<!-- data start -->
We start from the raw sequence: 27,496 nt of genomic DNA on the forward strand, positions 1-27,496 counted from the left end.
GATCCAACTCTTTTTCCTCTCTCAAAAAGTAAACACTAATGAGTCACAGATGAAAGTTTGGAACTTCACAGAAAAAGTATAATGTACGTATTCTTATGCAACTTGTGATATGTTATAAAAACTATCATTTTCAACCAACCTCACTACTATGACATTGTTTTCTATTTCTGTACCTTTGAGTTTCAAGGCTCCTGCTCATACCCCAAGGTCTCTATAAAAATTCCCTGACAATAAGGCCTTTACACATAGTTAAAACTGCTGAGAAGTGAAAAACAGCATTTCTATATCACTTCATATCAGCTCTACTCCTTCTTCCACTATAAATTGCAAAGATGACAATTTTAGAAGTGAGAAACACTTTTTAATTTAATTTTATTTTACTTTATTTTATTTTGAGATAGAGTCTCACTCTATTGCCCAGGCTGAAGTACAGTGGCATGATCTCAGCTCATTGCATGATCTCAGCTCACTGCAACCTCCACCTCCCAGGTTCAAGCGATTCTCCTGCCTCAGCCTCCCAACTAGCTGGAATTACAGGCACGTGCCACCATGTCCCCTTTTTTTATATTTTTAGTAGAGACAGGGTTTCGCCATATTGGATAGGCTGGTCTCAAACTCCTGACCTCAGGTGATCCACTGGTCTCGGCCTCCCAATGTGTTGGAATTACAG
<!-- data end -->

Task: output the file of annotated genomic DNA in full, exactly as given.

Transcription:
We start from the raw sequence: 27,496 nt of genomic DNA on the forward strand, positions 1-27,496 counted from the left end.
GATCCAACTCTTTTTCCTCTCTCAAAAAGTAAACACTAATGAGTCACAGATGAAAGTTTGGAACTTCACAGAAAAAGTATAATGTACGTATTCTTATGCAACTTGTGATATGTTATAAAAACTATCATTTTCAACCAACCTCACTACTATGACATTGTTTTCTATTTCTGTACCTTTGAGTTTCAAGGCTCCTGCTCATACCCCAAGGTCTCTATAAAAATTCCCTGACAATAAGGCCTTTACACATAGTTAAAACTGCTGAGAAGTGAAAAACAGCATTTCTATATCACTTCATATCAGCTCTACTCCTTCTTCCACTATAAATTGCAAAGATGACAATTTTAGAAGTGAGAAACACTTTTTAATTTAATTTTATTTTACTTTATTTTATTTTGAGATAGAGTCTCACTCTATTGCCCAGGCTGAAGTACAGTGGCATGATCTCAGCTCATTGCATGATCTCAGCTCACTGCAACCTCCACCTCCCAGGTTCAAGCGATTCTCCTGCCTCAGCCTCCCAACTAGCTGGAATTACAGGCACGTGCCACCATGTCCCCTTTTTTTATATTTTTAGTAGAGACAGGGTTTCGCCATATTGGATAGGCTGGTCTCAAACTCCTGACCTCAGGTGATCCACTGGTCTCGGCCTCCCAATGTGTTGGAATTACAG